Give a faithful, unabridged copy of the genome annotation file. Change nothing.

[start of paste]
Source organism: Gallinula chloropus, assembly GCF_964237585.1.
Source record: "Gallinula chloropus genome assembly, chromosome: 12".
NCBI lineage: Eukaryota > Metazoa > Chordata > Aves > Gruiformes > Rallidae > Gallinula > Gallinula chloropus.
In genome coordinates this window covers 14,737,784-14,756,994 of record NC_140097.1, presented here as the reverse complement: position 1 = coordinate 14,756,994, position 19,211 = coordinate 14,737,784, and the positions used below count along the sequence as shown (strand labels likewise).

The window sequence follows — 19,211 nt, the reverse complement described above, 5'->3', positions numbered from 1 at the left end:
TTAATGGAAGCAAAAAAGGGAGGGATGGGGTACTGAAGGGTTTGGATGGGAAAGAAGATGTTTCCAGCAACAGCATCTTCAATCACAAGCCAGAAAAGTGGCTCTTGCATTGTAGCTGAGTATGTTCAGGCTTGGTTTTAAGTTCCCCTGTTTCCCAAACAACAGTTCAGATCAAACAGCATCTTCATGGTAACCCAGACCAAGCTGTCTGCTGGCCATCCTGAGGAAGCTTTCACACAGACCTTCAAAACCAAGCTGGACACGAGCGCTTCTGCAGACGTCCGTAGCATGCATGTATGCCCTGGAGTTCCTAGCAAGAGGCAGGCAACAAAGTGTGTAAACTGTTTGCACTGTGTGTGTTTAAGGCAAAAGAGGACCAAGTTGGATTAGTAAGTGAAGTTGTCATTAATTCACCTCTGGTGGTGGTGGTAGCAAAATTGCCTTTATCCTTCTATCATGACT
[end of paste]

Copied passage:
Source organism: Gallinula chloropus, assembly GCF_964237585.1.
Source record: "Gallinula chloropus genome assembly, chromosome: 12".
NCBI lineage: Eukaryota > Metazoa > Chordata > Aves > Gruiformes > Rallidae > Gallinula > Gallinula chloropus.
In genome coordinates this window covers 14,737,784-14,756,994 of record NC_140097.1, presented here as the reverse complement: position 1 = coordinate 14,756,994, position 19,211 = coordinate 14,737,784, and the positions used below count along the sequence as shown (strand labels likewise).

The window sequence follows — 19,211 nt, the reverse complement described above, 5'->3', positions numbered from 1 at the left end:
TTAATGGAAGCAAAAAAGGGAGGGATGGGGTACTGAAGGGTTTGGATGGGAAAGAAGATGTTTCCAGCAACAGCATCTTCAATCACAAGCCAGAAAAGTGGCTCTTGCATTGTAGCTGAGTATGTTCAGGCTTGGTTTTAAGTTCCCCTGTTTCCCAAACAACAGTTCAGATCAAACAGCATCTTCATGGTAACCCAGACCAAGCTGTCTGCTGGCCATCCTGAGGAAGCTTTCACACAGACCTTCAAAACCAAGCTGGACACGAGCGCTTCTGCAGACGTCCGTAGCATGCATGTATGCCCTGGAGTTCCTAGCAAGAGGCAGGCAACAAAGTGTGTAAACTGTTTGCACTGTGTGTGTTTAAGGCAAAAGAGGACCAAGTTGGATTAGTAAGTGAAGTTGTCATTAATTCACCTCTGGTGGTGGTGGTAGCAAAATTGCCTTTATCCTTCTATCATGACT